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Unpacking Industry 4.0

The platform economy today is poised at an interesting point.

We have seen the rise of massive consumer platforms, built on information discovery, communication, commerce, and work exchange. But much of the industrial economy, and most business-to-business interactions continue to work on the traditional industrial model and haven’t really seen widespread impact of platforms. All that is about to change.

Over the last four years, a range of technologies have come together to move business-to-business interactions and asset-intensive industries towards the platform economy. This has primarily been driven by the digitization of two things in particular: the digitization of machine performance and the digitization of business workflows.

First, the promise of improved efficiency management and predictive maintenance have driven the digitization of machine performance. Machines getting sensor-enabled allows the creation of a digital twin mirroring the machine performance.

Second, business workflows are increasingly getting digitized as more of enterprise communication and coordination functions move from in-house systems to cloud-hosted applications. As these workflows move to the cloud, they are increasingly digitized and can interact with other such digitized workflows.

In addition to these two forces of digitization, improvements in technologies like additive manufacturing are creating entirely new manufacturing models. Going beyond machine performance to process performance: The initial driver for the digitization of heavy industry was machine performance. This is interesting in itself because it allows constant monitoring and predictive maintenance of machines. But the larger opportunity is to connect these digitized machines across a manufacturing process, to digitize the overall process performance and uptime.

As more machines get digitized, digitizing machine performance will get increasingly commoditized, and the value will move towards digitizing and managing process performance by connecting the data output of all machines to create one single view of the process.

Moving from marketplaces to interacting ecosystems: Many parts of the industrial economy already apply the marketplace model. For example, different parts of the logistics chain, ranging from trucking fleets to container ships have built platforms to match spare capacity with demand, in an Uber-like system for heavy industry logistics. However, these systems are only partially effective because they still need to plug into a traditional supply chain.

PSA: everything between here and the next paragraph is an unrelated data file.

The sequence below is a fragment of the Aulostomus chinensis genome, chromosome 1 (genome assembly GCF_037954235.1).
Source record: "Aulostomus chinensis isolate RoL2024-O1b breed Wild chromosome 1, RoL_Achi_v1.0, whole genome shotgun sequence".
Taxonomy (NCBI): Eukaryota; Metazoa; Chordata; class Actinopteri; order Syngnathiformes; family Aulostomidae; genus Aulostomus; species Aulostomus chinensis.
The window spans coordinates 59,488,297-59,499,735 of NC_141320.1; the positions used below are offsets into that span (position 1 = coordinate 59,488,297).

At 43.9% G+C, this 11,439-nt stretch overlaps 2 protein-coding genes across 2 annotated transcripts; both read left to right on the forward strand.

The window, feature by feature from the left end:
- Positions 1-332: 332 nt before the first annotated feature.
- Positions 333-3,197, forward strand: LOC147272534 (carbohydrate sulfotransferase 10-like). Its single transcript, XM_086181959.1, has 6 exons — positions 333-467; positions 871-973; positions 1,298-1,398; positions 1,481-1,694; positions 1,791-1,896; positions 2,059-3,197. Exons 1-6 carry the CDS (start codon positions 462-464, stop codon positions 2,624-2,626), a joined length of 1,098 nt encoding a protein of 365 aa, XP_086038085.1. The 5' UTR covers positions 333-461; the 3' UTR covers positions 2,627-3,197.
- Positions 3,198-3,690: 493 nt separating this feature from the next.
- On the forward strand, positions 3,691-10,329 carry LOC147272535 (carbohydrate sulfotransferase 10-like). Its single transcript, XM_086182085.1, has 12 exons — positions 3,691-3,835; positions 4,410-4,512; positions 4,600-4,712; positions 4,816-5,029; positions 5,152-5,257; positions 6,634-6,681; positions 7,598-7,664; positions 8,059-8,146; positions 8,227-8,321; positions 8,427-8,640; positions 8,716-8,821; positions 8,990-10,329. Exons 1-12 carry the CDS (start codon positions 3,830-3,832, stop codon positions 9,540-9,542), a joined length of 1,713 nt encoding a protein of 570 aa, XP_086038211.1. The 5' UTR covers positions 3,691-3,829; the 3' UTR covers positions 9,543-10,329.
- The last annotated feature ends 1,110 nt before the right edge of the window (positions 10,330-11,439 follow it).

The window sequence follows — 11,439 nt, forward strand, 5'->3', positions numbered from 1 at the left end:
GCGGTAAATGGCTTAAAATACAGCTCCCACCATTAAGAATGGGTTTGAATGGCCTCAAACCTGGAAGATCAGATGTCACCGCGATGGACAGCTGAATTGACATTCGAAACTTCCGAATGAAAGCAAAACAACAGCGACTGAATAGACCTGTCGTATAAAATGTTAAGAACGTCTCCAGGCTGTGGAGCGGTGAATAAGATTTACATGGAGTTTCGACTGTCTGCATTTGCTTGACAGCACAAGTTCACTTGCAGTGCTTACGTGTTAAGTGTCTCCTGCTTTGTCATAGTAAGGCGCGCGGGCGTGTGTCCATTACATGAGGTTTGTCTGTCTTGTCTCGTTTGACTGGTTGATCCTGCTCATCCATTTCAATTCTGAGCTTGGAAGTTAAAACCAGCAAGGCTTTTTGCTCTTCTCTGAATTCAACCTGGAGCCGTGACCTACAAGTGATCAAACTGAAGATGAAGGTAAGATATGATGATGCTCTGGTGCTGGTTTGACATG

With increasing digitization, a digitized manufacturing process could interact with a digitized logistics system, lending itself to greater coordination across the end-to-end supply chain. This is when large-scale network effects can be unlocked on B2B platforms.

The myth of the maker revolution: One of the most common misconceptions around the rise of additive manufacturing and 3D printing is that these technologies will democratize manufacturing, much as desktop publishing tools democratize 2D printing. What these predictions often miss, is that much of industrial manufacturing still benefits from standardization and oversight. In particular, products and materials that require testing to alleviate risk lend themselves poorly to mass customization. As a result, the biggest benefactors of additive manufacturing are ironically likely to be the large industrial firms that own the testing capabilities, not the independent makers.

Additive manufacturing will change what gets produced where, but the manufacturing function will still largely be controlled by companies that can best manage the assembly and testing capabilities required to take products to market.

Rearchitecture of the supply chain: The larger opportunity, as a result, lies not in democratization of making, but in the rearchitecture of supply chains. I have written about this extensively while talking about the platform economy’s impact on global trade. The rearchitecture of supply chains will also require new systems for managing B2B workflows and coordination.

This will lead to a range of opportunities for companies to provide cloud-hosted components for managing these workflows.


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